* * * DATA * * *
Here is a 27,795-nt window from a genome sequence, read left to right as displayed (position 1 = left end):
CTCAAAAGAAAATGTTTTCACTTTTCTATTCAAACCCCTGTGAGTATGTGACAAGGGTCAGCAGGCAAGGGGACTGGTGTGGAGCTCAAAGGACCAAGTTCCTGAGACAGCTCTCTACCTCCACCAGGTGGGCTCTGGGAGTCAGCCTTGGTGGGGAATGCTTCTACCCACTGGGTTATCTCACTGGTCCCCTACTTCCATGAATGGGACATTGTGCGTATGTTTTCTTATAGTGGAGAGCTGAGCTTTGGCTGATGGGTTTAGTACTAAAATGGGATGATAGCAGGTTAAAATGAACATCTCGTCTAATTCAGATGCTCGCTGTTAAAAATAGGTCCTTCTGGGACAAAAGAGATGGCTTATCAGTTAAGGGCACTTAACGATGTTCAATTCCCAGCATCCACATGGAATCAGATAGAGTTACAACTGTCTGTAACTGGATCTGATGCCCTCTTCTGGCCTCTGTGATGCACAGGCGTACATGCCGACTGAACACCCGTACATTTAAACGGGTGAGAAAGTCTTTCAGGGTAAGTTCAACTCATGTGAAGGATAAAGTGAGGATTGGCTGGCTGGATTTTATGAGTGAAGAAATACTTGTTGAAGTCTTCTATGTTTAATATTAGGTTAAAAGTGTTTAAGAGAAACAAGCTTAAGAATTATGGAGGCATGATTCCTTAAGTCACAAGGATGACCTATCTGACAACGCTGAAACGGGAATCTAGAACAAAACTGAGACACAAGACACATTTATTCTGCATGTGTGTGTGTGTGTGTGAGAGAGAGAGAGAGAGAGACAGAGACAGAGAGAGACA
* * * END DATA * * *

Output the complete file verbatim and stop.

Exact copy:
Here is a 27,795-nt window from a genome sequence, read left to right as displayed (position 1 = left end):
CTCAAAAGAAAATGTTTTCACTTTTCTATTCAAACCCCTGTGAGTATGTGACAAGGGTCAGCAGGCAAGGGGACTGGTGTGGAGCTCAAAGGACCAAGTTCCTGAGACAGCTCTCTACCTCCACCAGGTGGGCTCTGGGAGTCAGCCTTGGTGGGGAATGCTTCTACCCACTGGGTTATCTCACTGGTCCCCTACTTCCATGAATGGGACATTGTGCGTATGTTTTCTTATAGTGGAGAGCTGAGCTTTGGCTGATGGGTTTAGTACTAAAATGGGATGATAGCAGGTTAAAATGAACATCTCGTCTAATTCAGATGCTCGCTGTTAAAAATAGGTCCTTCTGGGACAAAAGAGATGGCTTATCAGTTAAGGGCACTTAACGATGTTCAATTCCCAGCATCCACATGGAATCAGATAGAGTTACAACTGTCTGTAACTGGATCTGATGCCCTCTTCTGGCCTCTGTGATGCACAGGCGTACATGCCGACTGAACACCCGTACATTTAAACGGGTGAGAAAGTCTTTCAGGGTAAGTTCAACTCATGTGAAGGATAAAGTGAGGATTGGCTGGCTGGATTTTATGAGTGAAGAAATACTTGTTGAAGTCTTCTATGTTTAATATTAGGTTAAAAGTGTTTAAGAGAAACAAGCTTAAGAATTATGGAGGCATGATTCCTTAAGTCACAAGGATGACCTATCTGACAACGCTGAAACGGGAATCTAGAACAAAACTGAGACACAAGACACATTTATTCTGCATGTGTGTGTGTGTGTGTGAGAGAGAGAGAGAGAGAGACAGAGACAGAGAGAGACA